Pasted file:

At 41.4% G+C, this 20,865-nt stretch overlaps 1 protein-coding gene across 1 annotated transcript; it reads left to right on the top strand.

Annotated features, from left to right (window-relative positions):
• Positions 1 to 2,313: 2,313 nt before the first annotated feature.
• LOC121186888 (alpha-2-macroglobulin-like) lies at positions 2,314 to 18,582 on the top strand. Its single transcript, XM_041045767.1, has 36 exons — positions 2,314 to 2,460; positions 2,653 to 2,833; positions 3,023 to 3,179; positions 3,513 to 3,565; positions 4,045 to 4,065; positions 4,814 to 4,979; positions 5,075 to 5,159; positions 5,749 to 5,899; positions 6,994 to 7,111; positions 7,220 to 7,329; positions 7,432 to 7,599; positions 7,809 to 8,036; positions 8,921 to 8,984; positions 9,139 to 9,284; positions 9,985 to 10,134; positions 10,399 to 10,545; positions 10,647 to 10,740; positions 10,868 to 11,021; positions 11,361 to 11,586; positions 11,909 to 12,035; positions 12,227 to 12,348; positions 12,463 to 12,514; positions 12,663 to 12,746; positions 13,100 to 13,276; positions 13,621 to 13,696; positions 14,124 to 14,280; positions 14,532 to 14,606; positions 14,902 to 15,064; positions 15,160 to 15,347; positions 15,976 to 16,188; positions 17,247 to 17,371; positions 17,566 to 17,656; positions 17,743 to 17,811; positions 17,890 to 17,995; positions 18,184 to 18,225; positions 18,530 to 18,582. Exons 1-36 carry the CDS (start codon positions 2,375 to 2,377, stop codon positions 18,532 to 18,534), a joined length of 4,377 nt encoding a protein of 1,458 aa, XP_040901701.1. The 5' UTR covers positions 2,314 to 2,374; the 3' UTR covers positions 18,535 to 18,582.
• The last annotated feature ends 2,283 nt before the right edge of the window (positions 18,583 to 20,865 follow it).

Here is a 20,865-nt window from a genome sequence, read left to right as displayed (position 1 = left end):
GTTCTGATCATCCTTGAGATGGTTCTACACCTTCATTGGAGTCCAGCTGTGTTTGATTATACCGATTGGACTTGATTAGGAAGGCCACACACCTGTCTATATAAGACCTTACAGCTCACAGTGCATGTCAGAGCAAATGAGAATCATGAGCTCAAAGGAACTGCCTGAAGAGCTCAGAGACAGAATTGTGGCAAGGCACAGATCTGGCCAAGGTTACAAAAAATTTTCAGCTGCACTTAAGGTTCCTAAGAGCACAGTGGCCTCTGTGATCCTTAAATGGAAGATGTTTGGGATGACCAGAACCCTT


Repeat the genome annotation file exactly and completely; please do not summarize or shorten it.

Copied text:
At 41.4% G+C, this 20,865-nt stretch overlaps 1 protein-coding gene across 1 annotated transcript; it reads left to right on the top strand.

Annotated features, from left to right (window-relative positions):
• Positions 1 to 2,313: 2,313 nt before the first annotated feature.
• LOC121186888 (alpha-2-macroglobulin-like) lies at positions 2,314 to 18,582 on the top strand. Its single transcript, XM_041045767.1, has 36 exons — positions 2,314 to 2,460; positions 2,653 to 2,833; positions 3,023 to 3,179; positions 3,513 to 3,565; positions 4,045 to 4,065; positions 4,814 to 4,979; positions 5,075 to 5,159; positions 5,749 to 5,899; positions 6,994 to 7,111; positions 7,220 to 7,329; positions 7,432 to 7,599; positions 7,809 to 8,036; positions 8,921 to 8,984; positions 9,139 to 9,284; positions 9,985 to 10,134; positions 10,399 to 10,545; positions 10,647 to 10,740; positions 10,868 to 11,021; positions 11,361 to 11,586; positions 11,909 to 12,035; positions 12,227 to 12,348; positions 12,463 to 12,514; positions 12,663 to 12,746; positions 13,100 to 13,276; positions 13,621 to 13,696; positions 14,124 to 14,280; positions 14,532 to 14,606; positions 14,902 to 15,064; positions 15,160 to 15,347; positions 15,976 to 16,188; positions 17,247 to 17,371; positions 17,566 to 17,656; positions 17,743 to 17,811; positions 17,890 to 17,995; positions 18,184 to 18,225; positions 18,530 to 18,582. Exons 1-36 carry the CDS (start codon positions 2,375 to 2,377, stop codon positions 18,532 to 18,534), a joined length of 4,377 nt encoding a protein of 1,458 aa, XP_040901701.1. The 5' UTR covers positions 2,314 to 2,374; the 3' UTR covers positions 18,535 to 18,582.
• The last annotated feature ends 2,283 nt before the right edge of the window (positions 18,583 to 20,865 follow it).

Here is a 20,865-nt window from a genome sequence, read left to right as displayed (position 1 = left end):
GTTCTGATCATCCTTGAGATGGTTCTACACCTTCATTGGAGTCCAGCTGTGTTTGATTATACCGATTGGACTTGATTAGGAAGGCCACACACCTGTCTATATAAGACCTTACAGCTCACAGTGCATGTCAGAGCAAATGAGAATCATGAGCTCAAAGGAACTGCCTGAAGAGCTCAGAGACAGAATTGTGGCAAGGCACAGATCTGGCCAAGGTTACAAAAAATTTTCAGCTGCACTTAAGGTTCCTAAGAGCACAGTGGCCTCTGTGATCCTTAAATGGAAGATGTTTGGGATGACCAGAACCCTT